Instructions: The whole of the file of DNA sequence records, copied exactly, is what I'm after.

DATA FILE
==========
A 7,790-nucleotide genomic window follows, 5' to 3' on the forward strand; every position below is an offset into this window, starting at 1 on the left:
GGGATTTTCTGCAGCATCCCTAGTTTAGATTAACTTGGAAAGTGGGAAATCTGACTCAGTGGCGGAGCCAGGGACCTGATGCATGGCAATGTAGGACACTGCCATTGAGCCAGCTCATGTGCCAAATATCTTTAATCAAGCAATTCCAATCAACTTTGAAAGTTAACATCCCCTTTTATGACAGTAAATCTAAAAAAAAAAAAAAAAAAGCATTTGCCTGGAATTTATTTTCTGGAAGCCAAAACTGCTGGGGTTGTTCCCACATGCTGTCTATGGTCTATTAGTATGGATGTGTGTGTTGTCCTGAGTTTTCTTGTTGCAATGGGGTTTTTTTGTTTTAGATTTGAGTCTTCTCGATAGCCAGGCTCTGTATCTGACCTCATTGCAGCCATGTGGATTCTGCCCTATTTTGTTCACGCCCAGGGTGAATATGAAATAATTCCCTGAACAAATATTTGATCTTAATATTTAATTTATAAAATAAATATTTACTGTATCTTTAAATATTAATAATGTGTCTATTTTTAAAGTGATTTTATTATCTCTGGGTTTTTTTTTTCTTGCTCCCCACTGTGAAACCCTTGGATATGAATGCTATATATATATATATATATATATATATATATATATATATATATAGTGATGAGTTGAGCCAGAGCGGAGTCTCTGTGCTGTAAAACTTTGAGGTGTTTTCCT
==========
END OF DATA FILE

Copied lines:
A 7,790-nucleotide genomic window follows, 5' to 3' on the forward strand; every position below is an offset into this window, starting at 1 on the left:
GGGATTTTCTGCAGCATCCCTAGTTTAGATTAACTTGGAAAGTGGGAAATCTGACTCAGTGGCGGAGCCAGGGACCTGATGCATGGCAATGTAGGACACTGCCATTGAGCCAGCTCATGTGCCAAATATCTTTAATCAAGCAATTCCAATCAACTTTGAAAGTTAACATCCCCTTTTATGACAGTAAATCTAAAAAAAAAAAAAAAAAAGCATTTGCCTGGAATTTATTTTCTGGAAGCCAAAACTGCTGGGGTTGTTCCCACATGCTGTCTATGGTCTATTAGTATGGATGTGTGTGTTGTCCTGAGTTTTCTTGTTGCAATGGGGTTTTTTTGTTTTAGATTTGAGTCTTCTCGATAGCCAGGCTCTGTATCTGACCTCATTGCAGCCATGTGGATTCTGCCCTATTTTGTTCACGCCCAGGGTGAATATGAAATAATTCCCTGAACAAATATTTGATCTTAATATTTAATTTATAAAATAAATATTTACTGTATCTTTAAATATTAATAATGTGTCTATTTTTAAAGTGATTTTATTATCTCTGGGTTTTTTTTTTCTTGCTCCCCACTGTGAAACCCTTGGATATGAATGCTATATATATATATATATATATATATATATATATATATATATATAGTGATGAGTTGAGCCAGAGCGGAGTCTCTGTGCTGTAAAACTTTGAGGTGTTTTCCT